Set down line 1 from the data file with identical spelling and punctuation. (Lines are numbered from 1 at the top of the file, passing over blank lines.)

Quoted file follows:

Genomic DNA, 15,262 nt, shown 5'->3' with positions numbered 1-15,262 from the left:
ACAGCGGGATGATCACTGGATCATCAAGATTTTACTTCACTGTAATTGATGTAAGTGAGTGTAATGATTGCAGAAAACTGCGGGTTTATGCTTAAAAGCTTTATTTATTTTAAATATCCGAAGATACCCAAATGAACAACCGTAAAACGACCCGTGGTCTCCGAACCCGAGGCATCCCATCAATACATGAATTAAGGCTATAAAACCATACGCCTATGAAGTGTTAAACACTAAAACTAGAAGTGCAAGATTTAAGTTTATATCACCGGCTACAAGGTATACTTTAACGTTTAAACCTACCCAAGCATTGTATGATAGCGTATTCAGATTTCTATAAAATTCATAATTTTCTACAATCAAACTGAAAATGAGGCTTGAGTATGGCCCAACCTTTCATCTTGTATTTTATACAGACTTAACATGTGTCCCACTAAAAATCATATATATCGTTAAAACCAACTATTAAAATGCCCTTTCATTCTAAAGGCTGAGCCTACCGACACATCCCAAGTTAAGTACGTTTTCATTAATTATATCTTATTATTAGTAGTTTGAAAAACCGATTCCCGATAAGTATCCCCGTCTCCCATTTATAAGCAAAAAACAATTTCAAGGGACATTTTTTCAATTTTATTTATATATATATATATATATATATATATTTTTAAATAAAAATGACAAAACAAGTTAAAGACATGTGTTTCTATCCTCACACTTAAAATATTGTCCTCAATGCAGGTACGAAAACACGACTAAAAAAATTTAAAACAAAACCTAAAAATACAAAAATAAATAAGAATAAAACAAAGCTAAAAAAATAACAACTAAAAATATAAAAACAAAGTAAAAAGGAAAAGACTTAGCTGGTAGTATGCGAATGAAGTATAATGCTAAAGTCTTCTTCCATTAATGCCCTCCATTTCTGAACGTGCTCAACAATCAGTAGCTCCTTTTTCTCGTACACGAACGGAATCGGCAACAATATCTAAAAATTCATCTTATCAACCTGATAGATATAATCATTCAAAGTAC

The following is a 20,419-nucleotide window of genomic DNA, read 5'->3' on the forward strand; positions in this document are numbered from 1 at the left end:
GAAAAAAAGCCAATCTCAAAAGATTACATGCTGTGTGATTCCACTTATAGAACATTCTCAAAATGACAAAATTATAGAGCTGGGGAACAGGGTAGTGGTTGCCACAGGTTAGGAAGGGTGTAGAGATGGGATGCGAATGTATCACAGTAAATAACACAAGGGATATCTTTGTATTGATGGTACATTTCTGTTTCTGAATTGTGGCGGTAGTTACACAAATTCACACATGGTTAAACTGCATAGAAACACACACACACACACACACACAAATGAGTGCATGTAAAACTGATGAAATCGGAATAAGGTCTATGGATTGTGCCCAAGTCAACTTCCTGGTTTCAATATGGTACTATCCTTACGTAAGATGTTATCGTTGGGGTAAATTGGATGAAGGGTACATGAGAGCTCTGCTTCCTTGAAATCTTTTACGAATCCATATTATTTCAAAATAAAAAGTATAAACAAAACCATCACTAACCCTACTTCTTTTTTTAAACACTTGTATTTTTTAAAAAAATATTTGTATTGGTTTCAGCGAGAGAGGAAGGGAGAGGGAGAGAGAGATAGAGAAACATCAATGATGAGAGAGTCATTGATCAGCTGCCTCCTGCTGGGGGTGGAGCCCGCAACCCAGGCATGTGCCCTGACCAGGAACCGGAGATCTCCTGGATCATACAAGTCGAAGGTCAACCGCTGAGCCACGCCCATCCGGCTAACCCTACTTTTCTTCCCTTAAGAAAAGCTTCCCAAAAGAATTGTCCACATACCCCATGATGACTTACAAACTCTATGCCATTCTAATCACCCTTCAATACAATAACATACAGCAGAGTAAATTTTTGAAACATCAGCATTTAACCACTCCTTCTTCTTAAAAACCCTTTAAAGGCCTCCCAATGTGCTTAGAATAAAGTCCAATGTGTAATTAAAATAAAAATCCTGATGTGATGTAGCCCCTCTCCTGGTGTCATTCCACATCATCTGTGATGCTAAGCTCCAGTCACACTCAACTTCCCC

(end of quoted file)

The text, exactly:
Genomic DNA, 15,262 nt, shown 5'->3' with positions numbered 1-15,262 from the left: